Network operator O2 has made an ambitious vow to reduce its carbon emissions to net zero by the year 2025. The company would become the first network operator in the country to achieve zero carbon emissions if the target is realised. The transition to zero carbon emissions will be fuelled by renewable energy sources, meaning calls and texts will be powered by so-called green energy, O2 claims. The telecoms giant, owned by Spanish company Telefonica, vows to also work with its suppliers, including handset manufacturers, to cut carbon emissions. It is targeting a reduction of 30 per cent in the emissions of its entire supply chain in the next five years.
TPG Telecom is launching a new digital-only, app-based mobile service called Felix. The new mobile service will compete against Telstra's budget brand Belong and is the first new brand to be unveiled by TPG Telecom since the merger between TPG and Vodafone. The new service will join TPG Telecom's suite of brands Vodafone, TPG, and iiNet, and use the telco's existing mobile network. To use Felix's mobile services, users will need to sign up through the Felix app and will then receive a SIM card, TPG Telecom said. Touted as being powered by 100% renewable energy, TPG Telecom CEO Inaki Berroeta said Felix is the first step in the merged company's sustainability focus.
Clean energy is improving but not fast enough to solve climate change, according to the International Energy Agency's annual World Energy Outlook report. The 661-page report, which forecasts global energy trends up until 2040, says the electricity sector is currently undergoing its'most dramatic transformation since its creation'. One of the main reasons for this transformation is the rise of wind and solar power, but it is still is not happening fast enough, the report found. If current trends continue the global demand for oil will keep rising to at least 2040, largely driven by an increase in demand from developing countries. Clean energy is improving but not fast enough to solve climate change, according to the International Energy Agency's annual World Energy Outlook report (stock image) 'If the world is serious about meeting its climate targets then, as of today, there needs to be a systematic preference for investment in sustainable energy technologies', said Dr Fatih Birol, the International Energy Agency (IEA)'s Executive Director.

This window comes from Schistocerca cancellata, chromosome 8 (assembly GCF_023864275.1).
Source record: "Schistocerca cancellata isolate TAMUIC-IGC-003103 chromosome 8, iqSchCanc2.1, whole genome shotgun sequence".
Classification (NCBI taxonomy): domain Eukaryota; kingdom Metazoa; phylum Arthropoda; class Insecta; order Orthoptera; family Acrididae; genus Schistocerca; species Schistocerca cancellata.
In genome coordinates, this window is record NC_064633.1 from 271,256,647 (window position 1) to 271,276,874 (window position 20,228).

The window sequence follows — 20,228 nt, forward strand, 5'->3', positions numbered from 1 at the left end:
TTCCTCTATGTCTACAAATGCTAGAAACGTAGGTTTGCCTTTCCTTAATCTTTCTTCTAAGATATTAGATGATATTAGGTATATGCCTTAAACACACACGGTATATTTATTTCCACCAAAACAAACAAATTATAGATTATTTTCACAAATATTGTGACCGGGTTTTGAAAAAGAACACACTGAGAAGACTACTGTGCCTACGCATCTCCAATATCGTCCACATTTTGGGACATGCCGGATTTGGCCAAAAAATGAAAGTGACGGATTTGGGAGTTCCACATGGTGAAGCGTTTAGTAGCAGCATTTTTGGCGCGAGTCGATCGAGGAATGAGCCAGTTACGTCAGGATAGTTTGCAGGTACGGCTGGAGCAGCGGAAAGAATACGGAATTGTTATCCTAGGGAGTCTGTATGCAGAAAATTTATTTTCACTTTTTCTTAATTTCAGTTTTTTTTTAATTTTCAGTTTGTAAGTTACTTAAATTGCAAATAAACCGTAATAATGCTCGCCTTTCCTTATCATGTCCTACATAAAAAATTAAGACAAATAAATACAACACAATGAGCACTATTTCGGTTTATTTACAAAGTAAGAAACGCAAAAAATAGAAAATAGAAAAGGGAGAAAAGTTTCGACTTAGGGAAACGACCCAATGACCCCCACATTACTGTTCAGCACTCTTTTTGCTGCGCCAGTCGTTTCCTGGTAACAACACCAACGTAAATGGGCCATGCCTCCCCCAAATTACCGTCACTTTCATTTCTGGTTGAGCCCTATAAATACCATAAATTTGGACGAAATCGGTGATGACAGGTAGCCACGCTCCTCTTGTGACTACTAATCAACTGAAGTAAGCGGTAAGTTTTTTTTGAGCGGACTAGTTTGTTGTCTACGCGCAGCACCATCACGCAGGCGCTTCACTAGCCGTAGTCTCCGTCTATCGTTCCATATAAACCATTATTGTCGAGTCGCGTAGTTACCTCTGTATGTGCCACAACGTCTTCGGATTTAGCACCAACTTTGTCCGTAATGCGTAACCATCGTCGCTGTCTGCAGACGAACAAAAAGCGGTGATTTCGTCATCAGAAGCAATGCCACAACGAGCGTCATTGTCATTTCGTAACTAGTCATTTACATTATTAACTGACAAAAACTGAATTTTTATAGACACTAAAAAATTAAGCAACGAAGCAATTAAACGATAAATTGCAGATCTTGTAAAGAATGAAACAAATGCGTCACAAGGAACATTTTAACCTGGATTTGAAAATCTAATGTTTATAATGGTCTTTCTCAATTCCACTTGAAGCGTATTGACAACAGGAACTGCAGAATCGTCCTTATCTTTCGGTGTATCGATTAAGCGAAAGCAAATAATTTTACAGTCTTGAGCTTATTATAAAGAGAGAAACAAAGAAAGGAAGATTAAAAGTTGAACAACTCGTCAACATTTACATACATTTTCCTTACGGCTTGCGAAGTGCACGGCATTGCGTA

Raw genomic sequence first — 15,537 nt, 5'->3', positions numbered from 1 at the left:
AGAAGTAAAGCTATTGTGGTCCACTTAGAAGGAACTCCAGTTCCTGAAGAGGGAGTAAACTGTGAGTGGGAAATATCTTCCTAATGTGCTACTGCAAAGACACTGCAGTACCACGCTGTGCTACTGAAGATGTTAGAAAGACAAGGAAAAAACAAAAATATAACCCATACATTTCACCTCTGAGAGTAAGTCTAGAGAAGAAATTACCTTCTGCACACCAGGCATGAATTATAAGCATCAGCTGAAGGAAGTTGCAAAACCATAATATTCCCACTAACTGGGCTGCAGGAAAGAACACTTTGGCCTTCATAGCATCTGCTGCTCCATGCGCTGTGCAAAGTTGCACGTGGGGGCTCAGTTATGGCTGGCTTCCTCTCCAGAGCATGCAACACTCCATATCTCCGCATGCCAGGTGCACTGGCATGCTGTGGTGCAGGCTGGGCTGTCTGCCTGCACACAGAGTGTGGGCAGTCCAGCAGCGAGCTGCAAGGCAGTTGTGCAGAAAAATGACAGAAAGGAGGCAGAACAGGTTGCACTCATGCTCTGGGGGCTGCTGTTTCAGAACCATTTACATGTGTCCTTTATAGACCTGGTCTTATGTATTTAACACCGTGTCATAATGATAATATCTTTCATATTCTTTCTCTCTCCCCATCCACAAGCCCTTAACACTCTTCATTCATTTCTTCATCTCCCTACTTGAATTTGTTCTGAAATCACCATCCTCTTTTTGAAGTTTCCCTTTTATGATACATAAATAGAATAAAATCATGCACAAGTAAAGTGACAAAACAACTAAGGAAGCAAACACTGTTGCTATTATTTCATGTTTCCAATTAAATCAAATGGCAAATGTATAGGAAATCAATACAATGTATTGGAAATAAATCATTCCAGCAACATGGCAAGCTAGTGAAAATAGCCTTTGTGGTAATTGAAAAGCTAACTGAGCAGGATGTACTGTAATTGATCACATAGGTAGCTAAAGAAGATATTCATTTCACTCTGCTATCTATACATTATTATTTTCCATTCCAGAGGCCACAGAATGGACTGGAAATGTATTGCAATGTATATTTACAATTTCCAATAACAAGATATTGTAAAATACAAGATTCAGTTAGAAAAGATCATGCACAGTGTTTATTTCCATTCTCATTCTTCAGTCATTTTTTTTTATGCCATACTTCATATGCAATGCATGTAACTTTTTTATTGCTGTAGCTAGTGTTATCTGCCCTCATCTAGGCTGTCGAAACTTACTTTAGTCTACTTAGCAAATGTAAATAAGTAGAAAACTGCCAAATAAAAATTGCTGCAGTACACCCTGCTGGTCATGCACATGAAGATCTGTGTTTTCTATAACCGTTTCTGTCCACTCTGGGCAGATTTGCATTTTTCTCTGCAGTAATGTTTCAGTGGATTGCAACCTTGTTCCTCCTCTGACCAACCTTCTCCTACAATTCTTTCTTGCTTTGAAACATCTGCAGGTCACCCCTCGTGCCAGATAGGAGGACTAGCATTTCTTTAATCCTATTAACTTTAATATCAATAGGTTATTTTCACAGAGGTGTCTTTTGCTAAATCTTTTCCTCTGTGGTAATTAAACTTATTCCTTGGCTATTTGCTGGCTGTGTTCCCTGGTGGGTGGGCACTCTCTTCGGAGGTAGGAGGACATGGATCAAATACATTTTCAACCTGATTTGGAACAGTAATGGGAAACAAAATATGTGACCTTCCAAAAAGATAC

The Vodafone NZ-Sky merger is facing criticism from the telecommunications segment, with submissions accusing the two of trying to squeeze the competition out of the wholesale premium live sport and entertainment content market, the retail residential fixed-line broadband market, the retail mobile broadband market, and the pay TV market. The New Zealand Commerce Commission (ComCom) on Tuesday published submissions from Spark, 2degrees, the Coalition for Better Broadcasting, Trustpower, and the Telecommunications Users Association of New Zealand (TUANZ) it received in response to the Statement of Preliminary Issues released last month. Spark identified the main issue as being premium sport, claiming that it is "essential" content for being able to attract telecommunications customers. Were the merger to go ahead, Sky's sport content ownership would extend into Vodafone NZ's mobile and broadband offerings, Spark said, and "distort competition" in those segments -- including to the detriment of the New Zealand government's Ultra-Fast Broadband (UFB) project. "Sky/Vodafone will bundle a further, competitive, product (broadband and/or mobile) with its monopoly sports rights, and in doing so will reduce competition for that product.